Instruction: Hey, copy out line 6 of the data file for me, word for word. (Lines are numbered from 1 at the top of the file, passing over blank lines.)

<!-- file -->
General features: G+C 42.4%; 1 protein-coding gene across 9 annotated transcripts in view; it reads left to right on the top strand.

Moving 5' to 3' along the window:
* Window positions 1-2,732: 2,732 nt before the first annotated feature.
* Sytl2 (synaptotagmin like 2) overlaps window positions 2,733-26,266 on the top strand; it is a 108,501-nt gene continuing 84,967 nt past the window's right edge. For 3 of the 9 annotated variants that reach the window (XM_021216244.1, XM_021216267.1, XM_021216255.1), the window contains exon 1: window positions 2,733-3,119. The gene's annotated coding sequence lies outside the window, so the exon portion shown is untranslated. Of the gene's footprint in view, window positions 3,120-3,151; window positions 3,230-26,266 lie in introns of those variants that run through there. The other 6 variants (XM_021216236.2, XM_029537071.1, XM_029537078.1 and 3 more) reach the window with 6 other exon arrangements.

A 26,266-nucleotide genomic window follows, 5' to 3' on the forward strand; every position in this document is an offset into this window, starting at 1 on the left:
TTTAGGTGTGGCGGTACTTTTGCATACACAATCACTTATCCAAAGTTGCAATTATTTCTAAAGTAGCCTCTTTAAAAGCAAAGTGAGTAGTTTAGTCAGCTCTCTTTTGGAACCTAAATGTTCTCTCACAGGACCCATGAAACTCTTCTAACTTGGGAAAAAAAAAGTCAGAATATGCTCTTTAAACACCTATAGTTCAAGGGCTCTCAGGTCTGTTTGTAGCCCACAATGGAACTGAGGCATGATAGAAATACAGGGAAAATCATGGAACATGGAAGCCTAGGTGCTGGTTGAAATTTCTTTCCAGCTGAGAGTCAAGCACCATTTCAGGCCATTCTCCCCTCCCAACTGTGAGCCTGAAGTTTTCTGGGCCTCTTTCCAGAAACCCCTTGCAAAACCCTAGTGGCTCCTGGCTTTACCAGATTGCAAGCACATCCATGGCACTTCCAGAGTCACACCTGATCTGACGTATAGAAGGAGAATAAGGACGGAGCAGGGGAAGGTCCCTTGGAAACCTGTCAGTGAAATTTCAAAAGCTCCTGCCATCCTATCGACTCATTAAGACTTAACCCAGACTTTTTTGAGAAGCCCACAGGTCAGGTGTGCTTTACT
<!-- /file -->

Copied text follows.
TTTAGGTGTGGCGGTACTTTTGCATACACAATCACTTATCCAAAGTTGCAATTATTTCTAAAGTAGCCTCTTTAAAAGCAAAGTGAGTAGTTTAGTCAGCTCTCTTTTGGAACCTAAATGTTCTCTCACAGGACCCATGAAACTCTTCTAACTTGGGAAAAAAAAAGTCAGAATATGCTCTTTAAACACCTATAGTTCAAGGGCTCTCAGGTCTGTTTGTAGCCCACAATGGAACTGAGGCATGATAGAAATACAGGGAAAATCATGGAACATGGAAGCCTAGGTGCTGGTTGAAATTTCTTTCCAGCTGAGAGTCAAGCACCATTTCAGGCCATTCTCCCCTCCCAACTGTGAGCCTGAAGTTTTCTGGGCCTCTTTCCAGAAACCCCTTGCAAAACCCTAGTGGCTCCTGGCTTTACCAGATTGCAAGCACATCCATGGCACTTCCAGAGTCACACCTGATCTGACGTATAGAAGGAGAATAAGGACGGAGCAGGGGAAGGTCCCTTGGAAACCTGTCAGTGAAATTTCAAAAGCTCCTGCCATCCTATCGACTCATTAAGACTTAACCCAGACTTTTTTGAGAAGCCCACAGGTCAGGTGTGCTTTACT